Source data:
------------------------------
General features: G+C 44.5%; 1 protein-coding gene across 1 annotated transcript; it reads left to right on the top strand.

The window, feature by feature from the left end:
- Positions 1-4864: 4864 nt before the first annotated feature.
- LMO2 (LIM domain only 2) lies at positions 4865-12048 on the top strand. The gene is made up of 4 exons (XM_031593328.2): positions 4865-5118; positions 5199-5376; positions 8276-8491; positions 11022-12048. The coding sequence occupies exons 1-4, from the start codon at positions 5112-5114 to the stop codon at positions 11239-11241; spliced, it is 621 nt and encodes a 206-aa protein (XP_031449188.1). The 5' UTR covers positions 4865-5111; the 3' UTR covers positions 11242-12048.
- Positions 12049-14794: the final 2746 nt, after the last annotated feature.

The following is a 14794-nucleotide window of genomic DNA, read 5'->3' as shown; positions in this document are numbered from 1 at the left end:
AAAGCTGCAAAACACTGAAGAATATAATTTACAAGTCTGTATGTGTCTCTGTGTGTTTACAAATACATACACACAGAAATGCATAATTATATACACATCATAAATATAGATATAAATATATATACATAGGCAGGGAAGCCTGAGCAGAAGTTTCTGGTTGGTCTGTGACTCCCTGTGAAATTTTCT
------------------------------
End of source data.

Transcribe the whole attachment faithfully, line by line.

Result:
General features: G+C 44.5%; 1 protein-coding gene across 1 annotated transcript; it reads left to right on the top strand.

The window, feature by feature from the left end:
- Positions 1-4864: 4864 nt before the first annotated feature.
- LMO2 (LIM domain only 2) lies at positions 4865-12048 on the top strand. The gene is made up of 4 exons (XM_031593328.2): positions 4865-5118; positions 5199-5376; positions 8276-8491; positions 11022-12048. The coding sequence occupies exons 1-4, from the start codon at positions 5112-5114 to the stop codon at positions 11239-11241; spliced, it is 621 nt and encodes a 206-aa protein (XP_031449188.1). The 5' UTR covers positions 4865-5111; the 3' UTR covers positions 11242-12048.
- Positions 12049-14794: the final 2746 nt, after the last annotated feature.

The following is a 14794-nucleotide window of genomic DNA, read 5'->3' as shown; positions in this document are numbered from 1 at the left end:
AAAGCTGCAAAACACTGAAGAATATAATTTACAAGTCTGTATGTGTCTCTGTGTGTTTACAAATACATACACACAGAAATGCATAATTATATACACATCATAAATATAGATATAAATATATATACATAGGCAGGGAAGCCTGAGCAGAAGTTTCTGGTTGGTCTGTGACTCCCTGTGAAATTTTCT